• There’s not much to this, but taking a couple basic steps will really help. Pubsubhubbub is a protocol that lets you push updates to servers that subscribe to your content. It’s very fast, because you notify the server, rather than waiting for someone to refresh their RSS reader or for a server to poll your site. It’s about as close to real-time as you can get.
  • If you use WordPress, there’s a plugin. If not, but you use Feedburner, you can just turn on the ‘Pingshot’ option. Or you can install it yourself, if that makes you feel special.
  • Sitemaps, duh. But video sitemaps have surprised me lately, so I thought I should give ‘em a special mention.
  • I had a video up for a month and couldn’t get it indexed. But I went ahead and added it to a video sitemap, and it showed up in Google’s index in less than 12 hours.
  • Plugins for WordPress.
  • Plugins for WordPress.
  • First off, don’t obsess about the length of your articles. Make those suckers long.
  • First, if you are responsible for formatting your images, compress them! Look at this image.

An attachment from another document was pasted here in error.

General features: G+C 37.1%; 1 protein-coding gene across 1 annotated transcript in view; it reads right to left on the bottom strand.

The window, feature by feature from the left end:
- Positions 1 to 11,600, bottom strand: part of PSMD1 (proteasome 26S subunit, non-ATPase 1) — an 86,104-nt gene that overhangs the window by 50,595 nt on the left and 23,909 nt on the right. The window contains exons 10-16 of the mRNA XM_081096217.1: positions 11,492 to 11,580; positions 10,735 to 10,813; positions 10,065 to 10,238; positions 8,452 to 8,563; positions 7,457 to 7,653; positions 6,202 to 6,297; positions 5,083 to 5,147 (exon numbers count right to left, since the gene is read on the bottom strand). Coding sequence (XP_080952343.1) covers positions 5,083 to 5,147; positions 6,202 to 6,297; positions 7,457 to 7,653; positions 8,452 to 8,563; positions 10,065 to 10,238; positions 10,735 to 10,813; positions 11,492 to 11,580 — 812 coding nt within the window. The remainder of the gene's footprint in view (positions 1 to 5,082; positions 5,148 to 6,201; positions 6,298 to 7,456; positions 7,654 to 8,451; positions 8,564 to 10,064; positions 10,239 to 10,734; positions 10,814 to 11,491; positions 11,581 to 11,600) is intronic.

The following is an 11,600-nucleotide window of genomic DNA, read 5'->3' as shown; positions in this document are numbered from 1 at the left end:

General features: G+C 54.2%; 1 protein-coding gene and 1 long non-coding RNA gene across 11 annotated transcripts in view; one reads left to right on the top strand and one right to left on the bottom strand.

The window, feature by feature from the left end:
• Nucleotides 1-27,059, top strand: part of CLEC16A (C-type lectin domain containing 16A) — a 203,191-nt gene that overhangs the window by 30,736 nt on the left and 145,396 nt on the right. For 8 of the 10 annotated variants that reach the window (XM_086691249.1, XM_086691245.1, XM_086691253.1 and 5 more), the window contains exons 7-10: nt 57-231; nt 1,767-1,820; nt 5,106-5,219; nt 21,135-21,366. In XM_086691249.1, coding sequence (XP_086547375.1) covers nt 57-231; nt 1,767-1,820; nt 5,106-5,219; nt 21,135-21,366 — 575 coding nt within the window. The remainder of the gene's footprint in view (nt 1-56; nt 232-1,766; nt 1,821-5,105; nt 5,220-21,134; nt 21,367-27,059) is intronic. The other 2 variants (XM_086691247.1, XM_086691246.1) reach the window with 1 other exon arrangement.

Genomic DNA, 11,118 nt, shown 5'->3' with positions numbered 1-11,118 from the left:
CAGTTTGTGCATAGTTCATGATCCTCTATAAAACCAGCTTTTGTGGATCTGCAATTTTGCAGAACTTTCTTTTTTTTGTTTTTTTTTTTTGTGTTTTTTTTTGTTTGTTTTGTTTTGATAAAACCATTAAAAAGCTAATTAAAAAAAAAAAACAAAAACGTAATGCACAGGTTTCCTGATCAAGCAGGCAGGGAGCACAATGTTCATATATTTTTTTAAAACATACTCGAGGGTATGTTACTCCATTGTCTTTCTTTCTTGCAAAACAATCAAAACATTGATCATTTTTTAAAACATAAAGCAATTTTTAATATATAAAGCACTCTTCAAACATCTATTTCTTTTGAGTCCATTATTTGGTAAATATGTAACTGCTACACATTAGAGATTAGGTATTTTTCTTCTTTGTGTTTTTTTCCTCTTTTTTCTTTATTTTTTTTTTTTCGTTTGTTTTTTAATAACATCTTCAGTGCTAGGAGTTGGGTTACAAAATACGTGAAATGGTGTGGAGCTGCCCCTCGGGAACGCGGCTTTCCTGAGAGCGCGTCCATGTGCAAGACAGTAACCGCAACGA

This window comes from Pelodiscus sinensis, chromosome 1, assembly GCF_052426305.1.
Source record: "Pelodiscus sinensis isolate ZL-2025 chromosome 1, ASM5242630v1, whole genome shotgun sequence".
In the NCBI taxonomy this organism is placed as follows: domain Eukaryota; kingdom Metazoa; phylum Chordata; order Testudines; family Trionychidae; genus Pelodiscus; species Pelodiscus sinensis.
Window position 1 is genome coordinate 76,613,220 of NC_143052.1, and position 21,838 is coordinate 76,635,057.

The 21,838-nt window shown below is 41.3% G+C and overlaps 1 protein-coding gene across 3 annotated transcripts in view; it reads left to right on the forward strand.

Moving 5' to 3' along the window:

• Then look at this one. It’s 18 kb. Almost 1/4 the size. It’ll load faster, which means more people will use it (because they don’t have to wait). It also means search engines are more likely to index the image.

    This isn’t really part of fully descriptive or properly classified, but it aids in both. Slow loading images don’t perform as well in the rankings, and they sure don’t get as much love from your readers.
  • You also need to resize images in a photo editor, not using the height and width attribute.

    I see many cases where an image that’s 300 x 300 pixels (dots) on a page is actually a 600 x 600 pixel image that’s been scaled in the HTML itself.

    Your content management system probably lets you scale images by a % or specific dimensions when you insert them into your articles. But most of those systems don’t actually resize the image - they don’t take the original file, smush it down, and then save that as a new, smaller file. Instead, they wedge the original file into a smaller space by using some code: The height and width attributes of the IMG element. I won’t nerd out about it - you can look that up if you need to.

    When that happens, the page still delivers the humungous image file. Visiting browsers and search engines have to take the time to download an image that’s larger than necessary in both dimensions and file size.